Today NCPR launches an on-going series where we’ll be digging into all the complex questions that surround the issue of “brain drain” and the flight of young people and families from the North Country.
This has emerged as one of the most serious and contentious issues in our region. The issue drew national headlines earlier this month when Cornell University pointed to the loss of young people from Hamilton County in the Adirondacks.
The projections by Cornell’s Program on Applied Demographics also show the number of 30- to 39-year-old residents in the Adirondacks’ Hamilton County decreasing by mid-century to 160, down from 426 in 2010.
The number of 20- to 29-year-old residents will slip to 128 by 2040, down from 354 counted during the last census, according to the researchers.
The cause of this exodus has become a political football. Some local leaders in the Adirondack Park have pointed to environmental regulations and state land ownership as the culprit.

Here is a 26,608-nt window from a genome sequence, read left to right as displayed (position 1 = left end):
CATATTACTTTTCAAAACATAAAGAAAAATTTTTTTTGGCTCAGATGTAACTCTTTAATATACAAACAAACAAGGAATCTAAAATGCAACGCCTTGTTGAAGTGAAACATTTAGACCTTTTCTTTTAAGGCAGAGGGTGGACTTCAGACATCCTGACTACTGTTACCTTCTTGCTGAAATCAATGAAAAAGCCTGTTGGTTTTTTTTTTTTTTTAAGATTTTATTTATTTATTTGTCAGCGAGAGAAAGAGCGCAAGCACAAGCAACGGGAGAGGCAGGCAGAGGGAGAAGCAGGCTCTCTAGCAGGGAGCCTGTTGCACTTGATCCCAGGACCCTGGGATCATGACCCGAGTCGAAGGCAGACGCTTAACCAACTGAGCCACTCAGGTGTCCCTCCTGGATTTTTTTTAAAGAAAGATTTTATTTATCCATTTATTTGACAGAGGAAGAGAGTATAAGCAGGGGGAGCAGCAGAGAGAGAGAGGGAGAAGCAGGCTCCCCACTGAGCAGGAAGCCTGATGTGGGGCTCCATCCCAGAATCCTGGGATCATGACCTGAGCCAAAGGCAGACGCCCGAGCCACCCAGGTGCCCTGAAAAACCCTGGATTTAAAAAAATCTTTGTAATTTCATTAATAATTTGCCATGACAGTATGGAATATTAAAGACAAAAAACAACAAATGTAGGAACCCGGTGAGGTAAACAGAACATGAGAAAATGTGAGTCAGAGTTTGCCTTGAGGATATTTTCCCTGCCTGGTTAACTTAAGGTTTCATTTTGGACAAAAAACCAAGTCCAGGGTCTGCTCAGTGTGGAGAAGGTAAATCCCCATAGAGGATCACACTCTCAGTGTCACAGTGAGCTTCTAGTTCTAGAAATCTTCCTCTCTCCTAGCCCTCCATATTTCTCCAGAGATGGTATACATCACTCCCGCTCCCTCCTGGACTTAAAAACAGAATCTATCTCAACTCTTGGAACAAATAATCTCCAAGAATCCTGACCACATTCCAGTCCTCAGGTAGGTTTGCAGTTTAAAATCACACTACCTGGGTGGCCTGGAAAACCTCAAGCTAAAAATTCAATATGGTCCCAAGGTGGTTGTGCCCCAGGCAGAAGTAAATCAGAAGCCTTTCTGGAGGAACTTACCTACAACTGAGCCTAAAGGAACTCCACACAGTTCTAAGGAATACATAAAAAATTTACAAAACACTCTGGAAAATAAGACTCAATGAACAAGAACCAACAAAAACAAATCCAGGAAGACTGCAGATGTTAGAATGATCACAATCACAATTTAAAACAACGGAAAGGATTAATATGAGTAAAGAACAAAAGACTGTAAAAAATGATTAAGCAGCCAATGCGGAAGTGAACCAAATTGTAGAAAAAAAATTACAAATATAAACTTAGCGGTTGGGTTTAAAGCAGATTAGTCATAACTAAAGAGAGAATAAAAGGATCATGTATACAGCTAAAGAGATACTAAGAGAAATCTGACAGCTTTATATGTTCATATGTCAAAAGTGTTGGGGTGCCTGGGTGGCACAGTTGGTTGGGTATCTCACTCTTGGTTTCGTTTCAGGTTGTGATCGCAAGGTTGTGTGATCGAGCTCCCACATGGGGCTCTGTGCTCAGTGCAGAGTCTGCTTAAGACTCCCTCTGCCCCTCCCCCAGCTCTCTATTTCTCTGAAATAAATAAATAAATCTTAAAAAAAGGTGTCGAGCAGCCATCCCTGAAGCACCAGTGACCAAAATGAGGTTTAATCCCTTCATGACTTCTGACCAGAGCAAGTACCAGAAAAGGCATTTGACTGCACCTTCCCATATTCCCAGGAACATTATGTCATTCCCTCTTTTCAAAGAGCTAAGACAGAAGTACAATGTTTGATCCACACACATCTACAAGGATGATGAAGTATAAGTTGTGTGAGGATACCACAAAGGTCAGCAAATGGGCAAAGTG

Some green advocates, meanwhile, have maintained that there’s no significant issue at all, suggesting that the greying of communities might not trigger serious impacts.
In this series, we’ll try to sort through the claims and get at the facts, to the degree possible.
Let me start this discussion by asking not for your opinion about the loss of young families from our region, but for your actual experience.
If you’re a parent, have you seen your kids move away? Does your neighborhood look greyer than it did twenty years ago? How about your church? Is your volunteer fire squad having a tough time finding young recruits?
How about school teachers? Are your class sizes dwindling? What are the trends for your school district in terms of enrollment?
I’d love to hear from folks chiming in inside the Adirondack blue line, and from In Boxers outside the Park. And I urge you all to check out this morning’s profile of Becca Johnson, a St. Lawrence County native who works now in Manhattan.
Her personal journey — and the experience of her family — I hope puts a human face on what is often seen as a political or statistical issue.